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Noise Infusion As A Confidentiality Protection Measure For Graph-Based Statistics


  • John M. Abowd
  • Kevin L. McKinney


We use the bipartite graph representation of longitudinally linked em-ployer-employee data, and the associated projections onto the employer and em-ployee nodes, respectively, to characterize the set of potential statistical summar-ies that the trusted custodian might produce. We consider noise infusion as the primary confidentiality protection method. We show that a relatively straightfor-ward extension of the dynamic noise-infusion method used in the U.S. Census Bureau’s Quarterly Workforce Indicators can be adapted to provide the same confidentiality guarantees for the graph-based statistics: all inputs have been modified by a minimum percentage deviation (i.e., no actual respondent data are used) and, as the number of entities contributing to a particular statistic increases, the accuracy of that statistic approaches the unprotected value. Our method also ensures that the protected statistics will be identical in all releases based on the same inputs.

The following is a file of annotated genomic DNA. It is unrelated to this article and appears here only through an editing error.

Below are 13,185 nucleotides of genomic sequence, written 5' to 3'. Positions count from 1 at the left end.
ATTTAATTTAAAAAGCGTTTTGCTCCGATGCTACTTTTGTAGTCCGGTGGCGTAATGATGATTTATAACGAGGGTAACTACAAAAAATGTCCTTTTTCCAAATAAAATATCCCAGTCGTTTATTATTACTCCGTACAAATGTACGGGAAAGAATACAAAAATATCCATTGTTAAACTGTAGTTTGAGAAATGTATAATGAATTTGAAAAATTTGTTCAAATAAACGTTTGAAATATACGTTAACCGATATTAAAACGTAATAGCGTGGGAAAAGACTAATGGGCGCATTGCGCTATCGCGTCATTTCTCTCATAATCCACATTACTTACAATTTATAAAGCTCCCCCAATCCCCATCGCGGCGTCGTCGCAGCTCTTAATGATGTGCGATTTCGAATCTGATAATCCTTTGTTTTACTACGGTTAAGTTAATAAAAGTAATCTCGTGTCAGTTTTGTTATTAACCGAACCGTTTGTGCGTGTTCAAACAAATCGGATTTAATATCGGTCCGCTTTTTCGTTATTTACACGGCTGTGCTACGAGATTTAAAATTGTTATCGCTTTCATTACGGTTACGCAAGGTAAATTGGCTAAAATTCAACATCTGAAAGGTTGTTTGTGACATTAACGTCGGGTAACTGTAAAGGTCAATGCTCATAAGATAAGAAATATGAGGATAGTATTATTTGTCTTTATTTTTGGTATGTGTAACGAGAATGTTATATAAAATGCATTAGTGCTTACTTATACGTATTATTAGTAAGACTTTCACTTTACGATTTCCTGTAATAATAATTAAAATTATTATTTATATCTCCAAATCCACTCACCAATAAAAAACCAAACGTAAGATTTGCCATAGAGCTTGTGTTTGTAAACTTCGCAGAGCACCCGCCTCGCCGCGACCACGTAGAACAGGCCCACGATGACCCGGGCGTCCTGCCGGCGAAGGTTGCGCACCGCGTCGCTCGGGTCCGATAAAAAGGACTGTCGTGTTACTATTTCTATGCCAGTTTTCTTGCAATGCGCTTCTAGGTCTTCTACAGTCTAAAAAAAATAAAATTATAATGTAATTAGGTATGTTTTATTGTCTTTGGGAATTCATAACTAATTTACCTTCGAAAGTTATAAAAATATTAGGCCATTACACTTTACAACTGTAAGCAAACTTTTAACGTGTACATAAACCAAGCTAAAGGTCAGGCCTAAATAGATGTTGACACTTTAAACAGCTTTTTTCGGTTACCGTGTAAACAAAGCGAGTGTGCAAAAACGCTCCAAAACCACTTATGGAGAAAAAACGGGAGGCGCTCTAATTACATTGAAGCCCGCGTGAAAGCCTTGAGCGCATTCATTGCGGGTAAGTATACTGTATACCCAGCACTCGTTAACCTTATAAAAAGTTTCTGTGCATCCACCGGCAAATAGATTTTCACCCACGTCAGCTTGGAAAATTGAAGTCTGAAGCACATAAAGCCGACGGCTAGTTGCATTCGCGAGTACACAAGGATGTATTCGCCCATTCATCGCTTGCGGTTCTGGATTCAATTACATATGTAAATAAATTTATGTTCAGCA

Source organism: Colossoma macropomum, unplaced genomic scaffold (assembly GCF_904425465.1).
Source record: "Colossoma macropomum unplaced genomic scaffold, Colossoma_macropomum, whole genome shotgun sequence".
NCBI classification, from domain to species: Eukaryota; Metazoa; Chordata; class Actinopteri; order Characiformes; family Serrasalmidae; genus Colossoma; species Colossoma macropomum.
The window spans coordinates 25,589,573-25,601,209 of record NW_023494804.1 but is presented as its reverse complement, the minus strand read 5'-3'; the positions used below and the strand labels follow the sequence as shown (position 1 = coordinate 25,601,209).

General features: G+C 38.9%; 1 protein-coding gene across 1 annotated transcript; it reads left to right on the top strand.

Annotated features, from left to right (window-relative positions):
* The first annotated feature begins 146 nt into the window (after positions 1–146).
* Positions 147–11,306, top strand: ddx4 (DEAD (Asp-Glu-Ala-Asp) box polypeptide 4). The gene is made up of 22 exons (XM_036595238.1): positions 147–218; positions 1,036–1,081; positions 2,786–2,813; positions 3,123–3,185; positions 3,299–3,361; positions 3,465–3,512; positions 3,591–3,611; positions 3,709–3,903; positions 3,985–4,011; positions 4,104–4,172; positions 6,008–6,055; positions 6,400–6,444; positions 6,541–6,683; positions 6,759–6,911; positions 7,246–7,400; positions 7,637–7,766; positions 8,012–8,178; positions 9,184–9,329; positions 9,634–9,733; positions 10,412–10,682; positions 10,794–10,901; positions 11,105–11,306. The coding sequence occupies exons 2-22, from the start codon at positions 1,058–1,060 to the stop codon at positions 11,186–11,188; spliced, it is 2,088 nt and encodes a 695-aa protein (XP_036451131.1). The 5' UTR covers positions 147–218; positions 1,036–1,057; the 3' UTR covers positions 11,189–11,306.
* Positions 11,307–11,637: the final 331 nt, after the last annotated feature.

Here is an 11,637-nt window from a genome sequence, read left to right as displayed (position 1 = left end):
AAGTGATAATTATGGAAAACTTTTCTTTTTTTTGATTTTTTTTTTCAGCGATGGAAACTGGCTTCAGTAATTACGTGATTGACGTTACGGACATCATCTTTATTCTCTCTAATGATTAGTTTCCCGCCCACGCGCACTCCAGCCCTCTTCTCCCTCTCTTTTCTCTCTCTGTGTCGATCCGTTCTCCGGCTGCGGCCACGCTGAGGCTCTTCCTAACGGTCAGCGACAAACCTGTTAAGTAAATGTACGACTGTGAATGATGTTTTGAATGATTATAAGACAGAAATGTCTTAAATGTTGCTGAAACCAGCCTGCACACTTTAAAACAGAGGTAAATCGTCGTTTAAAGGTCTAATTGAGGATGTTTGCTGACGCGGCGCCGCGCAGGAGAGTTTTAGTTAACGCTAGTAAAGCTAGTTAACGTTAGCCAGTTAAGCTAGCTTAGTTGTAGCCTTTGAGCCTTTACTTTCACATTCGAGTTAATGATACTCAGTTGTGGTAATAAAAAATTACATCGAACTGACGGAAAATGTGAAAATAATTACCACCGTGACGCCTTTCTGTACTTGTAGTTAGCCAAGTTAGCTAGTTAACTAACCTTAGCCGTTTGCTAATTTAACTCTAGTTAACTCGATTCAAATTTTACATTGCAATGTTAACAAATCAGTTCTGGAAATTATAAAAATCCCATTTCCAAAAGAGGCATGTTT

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  • John M. Abowd & Kevin L. McKinney, 2014. "Noise Infusion As A Confidentiality Protection Measure For Graph-Based Statistics," Working Papers 14-30, Center for Economic Studies, U.S. Census Bureau.
  • Handle: RePEc:cen:wpaper:14-30

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    References listed on IDEAS

    1. John M. Abowd & Bryce E. Stephens & Lars Vilhuber & Fredrik Andersson & Kevin L. McKinney & Marc Roemer & Simon Woodcock, 2009. "The LEHD Infrastructure Files and the Creation of the Quarterly Workforce Indicators," NBER Chapters, in: Producer Dynamics: New Evidence from Micro Data, pages 149-230, National Bureau of Economic Research, Inc.
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    Cited by:

    1. John M. Abowd & Ian M. Schmutte & Lars Vilhuber, 2018. "Disclosure Limitation and Confidentiality Protection in Linked Data," Working Papers 18-07, Center for Economic Studies, U.S. Census Bureau.

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